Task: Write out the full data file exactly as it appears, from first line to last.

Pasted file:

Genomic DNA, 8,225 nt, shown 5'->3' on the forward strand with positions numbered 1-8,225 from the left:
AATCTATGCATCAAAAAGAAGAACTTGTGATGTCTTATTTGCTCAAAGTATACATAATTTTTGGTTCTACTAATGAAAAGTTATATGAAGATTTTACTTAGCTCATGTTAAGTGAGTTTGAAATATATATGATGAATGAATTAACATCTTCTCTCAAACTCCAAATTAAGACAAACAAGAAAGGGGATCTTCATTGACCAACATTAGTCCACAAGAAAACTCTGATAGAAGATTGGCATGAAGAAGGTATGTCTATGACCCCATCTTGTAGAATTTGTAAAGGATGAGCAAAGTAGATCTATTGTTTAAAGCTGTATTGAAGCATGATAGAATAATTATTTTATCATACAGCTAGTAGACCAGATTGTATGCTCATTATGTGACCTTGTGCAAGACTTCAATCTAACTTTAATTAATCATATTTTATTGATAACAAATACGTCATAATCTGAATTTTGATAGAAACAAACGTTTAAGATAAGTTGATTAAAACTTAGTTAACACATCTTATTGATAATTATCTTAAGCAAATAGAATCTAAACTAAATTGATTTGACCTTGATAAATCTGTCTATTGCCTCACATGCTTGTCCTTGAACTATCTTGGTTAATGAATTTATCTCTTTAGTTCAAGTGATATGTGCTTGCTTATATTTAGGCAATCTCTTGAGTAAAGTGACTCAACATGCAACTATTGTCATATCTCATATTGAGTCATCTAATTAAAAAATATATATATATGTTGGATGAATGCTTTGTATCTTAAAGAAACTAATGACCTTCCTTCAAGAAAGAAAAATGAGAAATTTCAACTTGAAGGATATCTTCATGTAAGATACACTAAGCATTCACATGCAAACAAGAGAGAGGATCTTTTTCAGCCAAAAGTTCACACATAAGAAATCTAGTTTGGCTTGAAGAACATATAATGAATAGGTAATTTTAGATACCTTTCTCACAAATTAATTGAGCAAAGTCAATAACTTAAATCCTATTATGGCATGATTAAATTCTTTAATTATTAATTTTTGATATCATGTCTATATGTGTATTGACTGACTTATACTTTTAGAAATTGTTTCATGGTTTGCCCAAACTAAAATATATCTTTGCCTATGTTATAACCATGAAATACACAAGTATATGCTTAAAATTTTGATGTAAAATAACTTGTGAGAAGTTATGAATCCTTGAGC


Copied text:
Genomic DNA, 8,225 nt, shown 5'->3' on the forward strand with positions numbered 1-8,225 from the left:
AATCTATGCATCAAAAAGAAGAACTTGTGATGTCTTATTTGCTCAAAGTATACATAATTTTTGGTTCTACTAATGAAAAGTTATATGAAGATTTTACTTAGCTCATGTTAAGTGAGTTTGAAATATATATGATGAATGAATTAACATCTTCTCTCAAACTCCAAATTAAGACAAACAAGAAAGGGGATCTTCATTGACCAACATTAGTCCACAAGAAAACTCTGATAGAAGATTGGCATGAAGAAGGTATGTCTATGACCCCATCTTGTAGAATTTGTAAAGGATGAGCAAAGTAGATCTATTGTTTAAAGCTGTATTGAAGCATGATAGAATAATTATTTTATCATACAGCTAGTAGACCAGATTGTATGCTCATTATGTGACCTTGTGCAAGACTTCAATCTAACTTTAATTAATCATATTTTATTGATAACAAATACGTCATAATCTGAATTTTGATAGAAACAAACGTTTAAGATAAGTTGATTAAAACTTAGTTAACACATCTTATTGATAATTATCTTAAGCAAATAGAATCTAAACTAAATTGATTTGACCTTGATAAATCTGTCTATTGCCTCACATGCTTGTCCTTGAACTATCTTGGTTAATGAATTTATCTCTTTAGTTCAAGTGATATGTGCTTGCTTATATTTAGGCAATCTCTTGAGTAAAGTGACTCAACATGCAACTATTGTCATATCTCATATTGAGTCATCTAATTAAAAAATATATATATATGTTGGATGAATGCTTTGTATCTTAAAGAAACTAATGACCTTCCTTCAAGAAAGAAAAATGAGAAATTTCAACTTGAAGGATATCTTCATGTAAGATACACTAAGCATTCACATGCAAACAAGAGAGAGGATCTTTTTCAGCCAAAAGTTCACACATAAGAAATCTAGTTTGGCTTGAAGAACATATAATGAATAGGTAATTTTAGATACCTTTCTCACAAATTAATTGAGCAAAGTCAATAACTTAAATCCTATTATGGCATGATTAAATTCTTTAATTATTAATTTTTGATATCATGTCTATATGTGTATTGACTGACTTATACTTTTAGAAATTGTTTCATGGTTTGCCCAAACTAAAATATATCTTTGCCTATGTTATAACCATGAAATACACAAGTATATGCTTAAAATTTTGATGTAAAATAACTTGTGAGAAGTTATGAATCCTTGAGC